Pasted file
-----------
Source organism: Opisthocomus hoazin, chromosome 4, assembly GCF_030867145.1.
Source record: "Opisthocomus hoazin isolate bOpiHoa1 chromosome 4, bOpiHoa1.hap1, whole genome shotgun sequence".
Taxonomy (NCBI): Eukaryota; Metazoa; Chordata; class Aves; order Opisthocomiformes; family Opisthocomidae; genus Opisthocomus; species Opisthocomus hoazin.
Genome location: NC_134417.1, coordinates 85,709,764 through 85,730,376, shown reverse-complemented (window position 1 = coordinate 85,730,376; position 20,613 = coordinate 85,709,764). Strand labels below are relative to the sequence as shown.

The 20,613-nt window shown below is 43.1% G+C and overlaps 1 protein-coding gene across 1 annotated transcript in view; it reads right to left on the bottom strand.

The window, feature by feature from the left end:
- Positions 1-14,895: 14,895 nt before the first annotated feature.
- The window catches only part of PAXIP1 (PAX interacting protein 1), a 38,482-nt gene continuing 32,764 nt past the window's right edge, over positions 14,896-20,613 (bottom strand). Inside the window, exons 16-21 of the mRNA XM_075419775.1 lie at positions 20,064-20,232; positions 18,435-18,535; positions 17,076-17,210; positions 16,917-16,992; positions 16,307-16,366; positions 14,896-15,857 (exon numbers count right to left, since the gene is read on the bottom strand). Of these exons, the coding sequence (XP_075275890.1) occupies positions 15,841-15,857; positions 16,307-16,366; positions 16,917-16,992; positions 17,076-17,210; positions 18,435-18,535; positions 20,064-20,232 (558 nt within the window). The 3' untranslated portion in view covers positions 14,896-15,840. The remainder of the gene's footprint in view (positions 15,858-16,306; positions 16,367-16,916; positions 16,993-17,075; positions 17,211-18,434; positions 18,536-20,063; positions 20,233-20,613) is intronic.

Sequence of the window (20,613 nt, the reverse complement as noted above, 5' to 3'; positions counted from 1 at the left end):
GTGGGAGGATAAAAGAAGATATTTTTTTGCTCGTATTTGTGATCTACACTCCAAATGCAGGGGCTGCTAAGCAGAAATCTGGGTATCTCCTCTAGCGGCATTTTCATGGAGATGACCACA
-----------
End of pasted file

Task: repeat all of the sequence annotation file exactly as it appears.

Source organism: Opisthocomus hoazin, chromosome 4, assembly GCF_030867145.1.
Source record: "Opisthocomus hoazin isolate bOpiHoa1 chromosome 4, bOpiHoa1.hap1, whole genome shotgun sequence".
Taxonomy (NCBI): Eukaryota; Metazoa; Chordata; class Aves; order Opisthocomiformes; family Opisthocomidae; genus Opisthocomus; species Opisthocomus hoazin.
Genome location: NC_134417.1, coordinates 85,709,764 through 85,730,376, shown reverse-complemented (window position 1 = coordinate 85,730,376; position 20,613 = coordinate 85,709,764). Strand labels below are relative to the sequence as shown.

The 20,613-nt window shown below is 43.1% G+C and overlaps 1 protein-coding gene across 1 annotated transcript in view; it reads right to left on the bottom strand.

The window, feature by feature from the left end:
- Positions 1-14,895: 14,895 nt before the first annotated feature.
- The window catches only part of PAXIP1 (PAX interacting protein 1), a 38,482-nt gene continuing 32,764 nt past the window's right edge, over positions 14,896-20,613 (bottom strand). Inside the window, exons 16-21 of the mRNA XM_075419775.1 lie at positions 20,064-20,232; positions 18,435-18,535; positions 17,076-17,210; positions 16,917-16,992; positions 16,307-16,366; positions 14,896-15,857 (exon numbers count right to left, since the gene is read on the bottom strand). Of these exons, the coding sequence (XP_075275890.1) occupies positions 15,841-15,857; positions 16,307-16,366; positions 16,917-16,992; positions 17,076-17,210; positions 18,435-18,535; positions 20,064-20,232 (558 nt within the window). The 3' untranslated portion in view covers positions 14,896-15,840. The remainder of the gene's footprint in view (positions 15,858-16,306; positions 16,367-16,916; positions 16,993-17,075; positions 17,211-18,434; positions 18,536-20,063; positions 20,233-20,613) is intronic.

Sequence of the window (20,613 nt, the reverse complement as noted above, 5' to 3'; positions counted from 1 at the left end):
GTGGGAGGATAAAAGAAGATATTTTTTTGCTCGTATTTGTGATCTACACTCCAAATGCAGGGGCTGCTAAGCAGAAATCTGGGTATCTCCTCTAGCGGCATTTTCATGGAGATGACCACA